by Taylor Anderson
This article contains SPOILERS. If you haven’t read the issue yet, proceed at your own risk!
The great thing about Star Wars comics is that we’re introduced to characters from the extended universe we would never meet otherwise. I mean, Han, Luke, Leia, and Darth are all pretty compelling characters, but forty years worth of stories surrounding them means there isn’t a whole lot left to say about them. Dr. Aphra, then, is a great series in this regard. Aphra herself is a compelling character, but the title is made so much better by the rich cast of characters that surrounds her. However, if these characters lose their charm or act in ways that don’t make sense then there’s not a whole lot for an issue to fall back on save for space battles and explosions.
Issue 14 is an instance of this. Even though this is Aphra’s book, this particular issue centers on the Magna Tolvan, an Imperial officer who has had the misfortune of meeting Aphra before. Ever since then, Tolvan’s life has been a series of humiliating defeats that has her questioning her own abilities.
This is a great moment that actually shows why Doctor Aphra is a fun series. Tolvan isn’t a stiff, white guy with an English accent like most other Imperial officers. Here it’s shown that she has doubts, regrets, mentors, and more than enough emotion for any reader to feel sympathy for her. In short, Tolvan and this scene shows why this series is good when it’s being driven by characterization.
Later, however, we see what happens when characterization falls apart and the risks a creative team takes when writing such a series. After the scene pictured above takes place, Aphra and her cornies attack the base that Tolvan is stationed at. Eventually Tolvan winds up at the wrong end of Aphra’s pistol and they strike up a conversation.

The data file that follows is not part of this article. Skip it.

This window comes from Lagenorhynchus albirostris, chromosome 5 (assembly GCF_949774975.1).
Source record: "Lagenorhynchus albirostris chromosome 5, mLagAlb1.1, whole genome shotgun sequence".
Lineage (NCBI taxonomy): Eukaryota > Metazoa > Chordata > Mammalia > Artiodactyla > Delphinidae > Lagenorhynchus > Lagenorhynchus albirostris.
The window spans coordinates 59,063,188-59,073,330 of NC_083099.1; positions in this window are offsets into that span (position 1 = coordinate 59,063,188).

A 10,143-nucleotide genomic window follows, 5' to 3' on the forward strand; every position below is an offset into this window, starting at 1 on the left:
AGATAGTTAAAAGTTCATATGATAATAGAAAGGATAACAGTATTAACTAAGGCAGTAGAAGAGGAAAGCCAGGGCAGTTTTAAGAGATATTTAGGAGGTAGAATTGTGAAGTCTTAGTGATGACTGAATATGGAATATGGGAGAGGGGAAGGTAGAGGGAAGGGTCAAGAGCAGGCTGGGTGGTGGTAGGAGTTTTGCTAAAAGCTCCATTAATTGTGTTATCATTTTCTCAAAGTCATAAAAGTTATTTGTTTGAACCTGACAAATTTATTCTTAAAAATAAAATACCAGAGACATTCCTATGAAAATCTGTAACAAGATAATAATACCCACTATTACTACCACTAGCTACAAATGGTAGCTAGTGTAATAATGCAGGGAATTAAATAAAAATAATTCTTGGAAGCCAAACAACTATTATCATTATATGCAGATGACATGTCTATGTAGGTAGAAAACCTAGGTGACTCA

Aphra calls Tolvan cute and the latter takes it as an insult. However, Aphra was being sincere, apparently, and the two strike up a conversation that generally centers around self pity. While the conversation itself is fine, it simply is strange that these two are having this moment at all. Why is Tolvan dishing her feelings to Aphra? Why does Aphra seemingly care at all about Tolvan when for all intents and purposes she’s just another Imperial in a uniform? While both Aphra and Tolvan are interesting characters in their own right, there simply isn’t a reason why they would be connection in this way at this moment. Their doing so detracts from the issue since, being character driven, the issue depends on these women acting in realistic and relatable ways.
The conversation doesn’t stop there. What do you wanna talk about from this issue?
Tolvan is candid with Aphra because Tolvan believes Aphra is going to kill her “to cover her tracks”. Tolvan is introspective and thinks her disclosures are irrelevant because she is at the end of her life. Aphra is talking like that to Tolvan because Aphra thinks she is interesting and Aphra is lonely because she is trapped by 000 with no one to talk to. I think there is enough background to support that “at gunpoint” dialogue.
I ended up getting the chance to read this issue (usually read Star Wars books in trade) and I agree. Both characters were approaching despair, and desperately needing to reach out. Tolvan is disrespected at every turn, and feeling like a failure. Even though she is guarded in her responses, the fact that Aphra actually shows some respect is enough to give Tolvan some sense of connection to what she’s lost. And Aphra has lost everything important to her, from her freedom to her already delicate sense of morality, enslaved to Triple-Zero. In the throws of such despair (the final sequence is a masterpiece in dread), the chance to rebel, to try and assert herself, is what she truly needs to survive. Aphra has so little left, that just the opportunity to talk fast and to flirt with a cute girl is enough to help her through the despair.
That seems to be the key idea of this arc. Aphra and Tolvan, who have lost everything, coming together to escape despair and regain control of their lives. It makes perfect sense their dynamic was so overwhelming this issue. They each have nothing left to do except connect to the one person who actually understands. To them, they have no other choice they can make